President Uhuru Kenyatta said Thursday Kenya will host the East African Kidney Institute to help improve access to healthcare services for renal patients.

Kenyatta said that the institute, which is under construction, will serve patients from countries in the region who may have to seek treatment elsewhere.

“Patients travelling for treatment in South Africa, India and Britain will come to an end and their expenditures will be reduced,” Kenyatta told ministers and delegates attending the 8th East Africa Healthcare Federation Conference in Nairobi.

In a speech read on his behalf by Cabinet Secretary for Health Sicily Kariuki, Kenyatta said that with the increasing burden of noncommunicable diseases in east Africa, further investments are required in the field of diagnostics.

“We require diagnostics in cancer, heart disease, interventional radiology and radio-oncology which are essential to this region,” he added.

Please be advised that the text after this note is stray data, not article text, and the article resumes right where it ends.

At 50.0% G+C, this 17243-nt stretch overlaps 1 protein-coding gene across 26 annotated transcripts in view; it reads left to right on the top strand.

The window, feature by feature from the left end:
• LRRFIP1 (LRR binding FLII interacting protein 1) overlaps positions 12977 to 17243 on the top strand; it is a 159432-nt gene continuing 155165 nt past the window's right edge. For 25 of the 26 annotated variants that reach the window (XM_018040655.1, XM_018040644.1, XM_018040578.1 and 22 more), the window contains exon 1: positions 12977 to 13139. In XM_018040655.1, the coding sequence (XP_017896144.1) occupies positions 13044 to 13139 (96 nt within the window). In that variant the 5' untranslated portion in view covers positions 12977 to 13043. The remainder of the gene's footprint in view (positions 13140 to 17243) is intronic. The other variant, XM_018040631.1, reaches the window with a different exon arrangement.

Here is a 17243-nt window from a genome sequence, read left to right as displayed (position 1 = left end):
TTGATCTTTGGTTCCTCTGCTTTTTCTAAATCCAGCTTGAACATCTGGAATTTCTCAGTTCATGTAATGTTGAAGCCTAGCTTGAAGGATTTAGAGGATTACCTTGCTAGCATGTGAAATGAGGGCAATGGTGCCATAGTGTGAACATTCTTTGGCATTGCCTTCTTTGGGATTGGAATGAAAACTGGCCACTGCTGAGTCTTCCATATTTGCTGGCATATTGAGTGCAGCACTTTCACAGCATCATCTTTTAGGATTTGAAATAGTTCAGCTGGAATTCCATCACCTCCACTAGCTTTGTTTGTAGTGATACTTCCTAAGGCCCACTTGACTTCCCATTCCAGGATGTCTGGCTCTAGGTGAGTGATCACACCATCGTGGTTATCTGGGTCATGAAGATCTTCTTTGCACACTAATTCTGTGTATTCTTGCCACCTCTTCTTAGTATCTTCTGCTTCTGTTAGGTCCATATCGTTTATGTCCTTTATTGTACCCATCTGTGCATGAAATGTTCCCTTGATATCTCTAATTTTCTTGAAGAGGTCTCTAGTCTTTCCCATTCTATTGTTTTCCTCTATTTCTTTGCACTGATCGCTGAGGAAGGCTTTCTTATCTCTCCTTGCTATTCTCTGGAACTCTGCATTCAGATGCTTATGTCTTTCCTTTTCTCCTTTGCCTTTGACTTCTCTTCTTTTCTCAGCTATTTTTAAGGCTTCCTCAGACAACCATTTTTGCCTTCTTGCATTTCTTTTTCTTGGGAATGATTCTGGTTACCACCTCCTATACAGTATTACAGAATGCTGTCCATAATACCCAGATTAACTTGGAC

The Kenyan leader called for public-private partnerships to help improve access to health services by leveraging on the use of technology such as telemedicine and medical education through e-learning.

He observed that deep mobile phone penetration in the region provides an opportunity for leveraging on mobile technology to provide better access to health services.

The objective of the two-day conference is to increase opportunities, collaboration and innovation in the private health sector to improve overall health outcomes through a multisectoral approach in the region.

Kenyatta noted that his government has taken steps to enhance diagnostic and specialized treatment capacity so that patients can get kidney dialysis and mammography services across 47 county health facilities.

“We have distributed Intensive Care Units (ICU) centers in the regions besides setting up 10 cancer centers across the country besides the two at Kenyatta national and Moi referral hospitals,” he said.

Kenyatta noted that the global health community and the east Africa region have make remarkable progress in key health indicators, such as lower under-five mortality, wider coverage of HIV treatment, and fewer tuberculosis cases and related deaths. Enditem

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